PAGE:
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  • Writer's pictureCassie

Guide to Hiring a Freelance Writer

Need some content, but worried about hiring a writer? Your concerns are legitimate. You have a business to run and/or a job to do. And you could be accountable for the results, even if you aren’t the one who produces the content. So you definitely don’t want just any outsider messing things up.

However, you need a service that your team can’t, for whatever reason, provide. What to do?

First, take a breath and rest assured that there are many competent, trustworthy, and reliable writers out there. You can find them via referrals, by posting an online job opportunity, or if you have time, by perusing LinkedIn profiles or Facebook groups and contacting individuals directly.

Once you find potential candidates and ultimately the writer you want to hire, consider these points.

Determine whether the writer is a good fit for the job. You’ll want to know their prior experience and background. How long have they worked as a freelancer? What’s their client list like? Are they already an expert on the subject you’re covering, or do they demonstrate the interest and ability to learn enough to write about it convincingly?

Most serious writers put up a portfolio of their work on their website. Take a few minutes to peruse this section. You’ll be able to see what type of writing they’ve done and get a feel for their style, tone, and overall ability to communicate.

Boom! Found your writer! Now describe what you need—clearly.

If you want your writer to do a great job, they’ll need some information from you. Now is the time—before a single word gets typed—to provide some very important information, including:

Company background info – before beginning a writing project, it helps to get in the business’s head. Basic information about company history, goals, and products/services gives writers a good deal of insight, which will help them write the type of informative or convincing content you need.

Target audience – who will be reading the blog/case study/website? What do they do for a living? What gender(s) or ages are they? Writing for a 20-something audience is a lot different then writing for retirees. Provide as much information about your audience as possible so the writer can write content that resonates with your target group.

Complete project scope - Now isn’t the time to be vague or to mince words. Sure, you’re busy, but it’s a mistake to assume the subject matter is something “everyone knows.” A good writer will work their magic, but they still need to know what it is that you want first! Some information to share, depending on the project, may include:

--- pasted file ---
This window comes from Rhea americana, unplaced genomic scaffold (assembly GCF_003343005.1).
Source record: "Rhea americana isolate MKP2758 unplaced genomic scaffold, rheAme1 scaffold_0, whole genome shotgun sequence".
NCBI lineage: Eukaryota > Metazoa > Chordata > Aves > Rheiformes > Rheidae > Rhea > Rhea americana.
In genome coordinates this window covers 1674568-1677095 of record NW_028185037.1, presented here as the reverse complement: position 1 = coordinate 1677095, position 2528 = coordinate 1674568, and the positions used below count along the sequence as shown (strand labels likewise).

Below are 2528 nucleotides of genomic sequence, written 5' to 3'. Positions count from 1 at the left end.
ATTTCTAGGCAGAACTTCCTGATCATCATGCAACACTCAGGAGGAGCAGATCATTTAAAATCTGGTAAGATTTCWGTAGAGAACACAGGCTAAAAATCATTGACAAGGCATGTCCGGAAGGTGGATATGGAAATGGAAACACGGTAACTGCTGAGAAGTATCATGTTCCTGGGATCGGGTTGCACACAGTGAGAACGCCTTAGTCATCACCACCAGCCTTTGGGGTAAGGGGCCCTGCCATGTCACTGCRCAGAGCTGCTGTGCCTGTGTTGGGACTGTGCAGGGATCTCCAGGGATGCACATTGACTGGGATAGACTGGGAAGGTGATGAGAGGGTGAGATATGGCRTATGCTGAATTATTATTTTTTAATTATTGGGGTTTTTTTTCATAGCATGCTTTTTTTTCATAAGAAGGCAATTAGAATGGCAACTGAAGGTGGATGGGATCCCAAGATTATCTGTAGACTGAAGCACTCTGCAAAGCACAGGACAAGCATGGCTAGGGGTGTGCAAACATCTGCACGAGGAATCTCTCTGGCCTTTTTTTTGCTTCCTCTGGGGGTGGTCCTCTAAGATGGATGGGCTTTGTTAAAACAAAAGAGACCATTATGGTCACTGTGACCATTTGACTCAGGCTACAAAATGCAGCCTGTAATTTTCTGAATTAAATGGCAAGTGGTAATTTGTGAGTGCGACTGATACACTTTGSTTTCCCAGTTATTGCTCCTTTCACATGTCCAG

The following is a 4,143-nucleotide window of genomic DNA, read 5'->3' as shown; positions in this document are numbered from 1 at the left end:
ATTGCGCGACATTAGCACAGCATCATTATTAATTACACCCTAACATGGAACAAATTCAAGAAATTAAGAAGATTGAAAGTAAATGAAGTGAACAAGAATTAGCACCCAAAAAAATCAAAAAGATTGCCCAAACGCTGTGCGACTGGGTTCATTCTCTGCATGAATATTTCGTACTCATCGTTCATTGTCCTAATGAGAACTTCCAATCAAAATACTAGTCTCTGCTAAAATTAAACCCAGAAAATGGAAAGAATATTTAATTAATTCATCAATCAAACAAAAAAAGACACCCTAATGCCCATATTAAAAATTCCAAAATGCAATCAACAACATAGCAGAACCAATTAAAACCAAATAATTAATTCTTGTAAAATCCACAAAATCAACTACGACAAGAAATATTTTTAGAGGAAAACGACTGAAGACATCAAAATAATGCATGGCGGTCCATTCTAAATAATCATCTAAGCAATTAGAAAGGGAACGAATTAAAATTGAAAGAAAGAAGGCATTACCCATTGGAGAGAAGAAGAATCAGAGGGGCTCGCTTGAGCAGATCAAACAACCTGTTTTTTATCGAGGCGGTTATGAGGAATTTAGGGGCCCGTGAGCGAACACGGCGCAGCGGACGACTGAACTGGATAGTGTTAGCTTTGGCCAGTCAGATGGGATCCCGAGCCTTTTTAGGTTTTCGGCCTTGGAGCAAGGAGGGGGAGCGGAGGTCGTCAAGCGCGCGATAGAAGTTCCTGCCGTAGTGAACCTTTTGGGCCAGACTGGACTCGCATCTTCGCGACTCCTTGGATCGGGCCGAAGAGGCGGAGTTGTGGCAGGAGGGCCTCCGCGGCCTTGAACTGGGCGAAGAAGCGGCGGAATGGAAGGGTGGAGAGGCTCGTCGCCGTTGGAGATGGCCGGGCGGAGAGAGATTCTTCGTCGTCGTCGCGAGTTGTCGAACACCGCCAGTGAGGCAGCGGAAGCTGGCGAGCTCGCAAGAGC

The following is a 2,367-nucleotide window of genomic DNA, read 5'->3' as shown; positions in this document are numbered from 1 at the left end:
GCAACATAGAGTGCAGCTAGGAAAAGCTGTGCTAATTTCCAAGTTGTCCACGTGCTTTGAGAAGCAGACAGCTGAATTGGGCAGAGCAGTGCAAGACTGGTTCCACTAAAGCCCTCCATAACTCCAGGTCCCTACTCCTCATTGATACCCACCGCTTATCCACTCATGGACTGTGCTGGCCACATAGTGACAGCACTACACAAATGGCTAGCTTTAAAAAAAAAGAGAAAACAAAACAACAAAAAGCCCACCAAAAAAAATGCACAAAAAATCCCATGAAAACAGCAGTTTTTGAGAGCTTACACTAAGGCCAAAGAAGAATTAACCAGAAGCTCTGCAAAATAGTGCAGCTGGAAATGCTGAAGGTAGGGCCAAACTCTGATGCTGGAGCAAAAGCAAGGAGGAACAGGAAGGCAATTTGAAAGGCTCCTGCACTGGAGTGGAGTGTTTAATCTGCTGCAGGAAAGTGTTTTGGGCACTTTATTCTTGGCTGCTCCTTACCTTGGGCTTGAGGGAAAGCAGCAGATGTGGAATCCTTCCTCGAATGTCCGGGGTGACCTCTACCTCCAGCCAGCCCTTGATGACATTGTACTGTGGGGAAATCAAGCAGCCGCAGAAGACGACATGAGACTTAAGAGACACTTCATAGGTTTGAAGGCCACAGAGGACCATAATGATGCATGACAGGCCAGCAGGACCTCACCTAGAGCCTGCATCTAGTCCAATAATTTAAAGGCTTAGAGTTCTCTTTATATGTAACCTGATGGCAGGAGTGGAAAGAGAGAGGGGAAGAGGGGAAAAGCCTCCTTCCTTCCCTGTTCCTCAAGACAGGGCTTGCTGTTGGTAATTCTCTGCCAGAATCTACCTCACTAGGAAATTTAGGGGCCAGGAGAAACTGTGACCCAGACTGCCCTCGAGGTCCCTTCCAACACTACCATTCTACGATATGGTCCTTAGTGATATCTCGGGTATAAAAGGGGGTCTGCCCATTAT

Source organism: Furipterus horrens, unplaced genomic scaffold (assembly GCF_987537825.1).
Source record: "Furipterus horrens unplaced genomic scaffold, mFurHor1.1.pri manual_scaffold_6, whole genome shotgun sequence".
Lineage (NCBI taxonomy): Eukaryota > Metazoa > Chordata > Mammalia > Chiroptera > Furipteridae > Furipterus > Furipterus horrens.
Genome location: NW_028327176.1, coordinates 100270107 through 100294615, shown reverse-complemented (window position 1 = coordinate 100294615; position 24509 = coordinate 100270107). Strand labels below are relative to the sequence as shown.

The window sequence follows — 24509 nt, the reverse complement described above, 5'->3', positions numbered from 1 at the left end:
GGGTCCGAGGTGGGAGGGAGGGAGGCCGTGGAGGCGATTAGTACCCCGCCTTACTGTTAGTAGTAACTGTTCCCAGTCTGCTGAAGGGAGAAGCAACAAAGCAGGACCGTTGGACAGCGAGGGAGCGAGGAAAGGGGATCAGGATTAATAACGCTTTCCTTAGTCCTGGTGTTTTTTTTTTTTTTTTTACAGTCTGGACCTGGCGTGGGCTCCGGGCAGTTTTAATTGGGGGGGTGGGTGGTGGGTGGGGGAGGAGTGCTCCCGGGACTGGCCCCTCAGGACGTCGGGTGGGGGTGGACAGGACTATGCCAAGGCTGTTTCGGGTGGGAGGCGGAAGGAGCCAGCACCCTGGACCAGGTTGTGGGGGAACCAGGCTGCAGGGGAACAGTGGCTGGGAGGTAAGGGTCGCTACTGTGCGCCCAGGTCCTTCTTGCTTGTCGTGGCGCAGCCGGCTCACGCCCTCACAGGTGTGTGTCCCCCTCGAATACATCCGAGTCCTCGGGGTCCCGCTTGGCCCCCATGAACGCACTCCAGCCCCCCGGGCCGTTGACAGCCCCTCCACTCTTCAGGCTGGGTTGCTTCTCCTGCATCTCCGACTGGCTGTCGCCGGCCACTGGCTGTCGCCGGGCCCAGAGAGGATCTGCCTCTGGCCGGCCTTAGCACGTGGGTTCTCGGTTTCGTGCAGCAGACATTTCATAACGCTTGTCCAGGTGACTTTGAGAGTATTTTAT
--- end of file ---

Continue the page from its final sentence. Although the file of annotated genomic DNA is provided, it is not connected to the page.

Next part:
• word/page counts

  • titles/headings

  • ideas (if you have them)

  • keywords if it’s an SEO piece

  • number of website pages (including sub pages)

  • an outline if possible links to resources

  • tone preference - formal, casual, uber-casual (some companies even swear at their prospects. You don’t have to do this, but it has been done effectively!)

  • a contact person for questions, feedback, etc.

The devil is in the details.

Communication really is key when working with a writer. The more details you can provide before a project begins, the smoother the process will be. Make sure you and your writer are on the same page about things like:

  • Due dates

  • Revisions – How many? Who will review the drafts? Who will provide feedback? What’s the turnaround time to make/submit changes?

  • How when the writer will be paid. Speaking of which….

Sign a contract; pay your writer (well).

Both parties need to sign a contract outlining work details/expectations. It can be your contract or one provided by the writer.

Expect to pay a deposit fee and remainder on delivery of project, especially if this is the first time you’ve worked together. And remember that you get what you pay for. If you only want to spend $50 for a blog post, chances are you won’t get a top-notch article.

Nurture your relationship.

If the writer was easy to work with, the project was delivered on time, and the content hit the mark, congratulations—you’ve found yourself a partner for future projects! (And one who now knows a bit about your business.)

Keep their information handy so when you need additional writing services, you’ll be able to send a quick email or text to check their availability.

Know that writers value good clients, too, and if their experience was positive, too, they’ll look forward to making go-to contractor list.

Feel free to share their information with other business partners, and take a minute to endorse their skills on LinkedIn or writer a brief review. The benefits of a long-term, professional relationship with a competent, reliable writer will serve your business well in the future.

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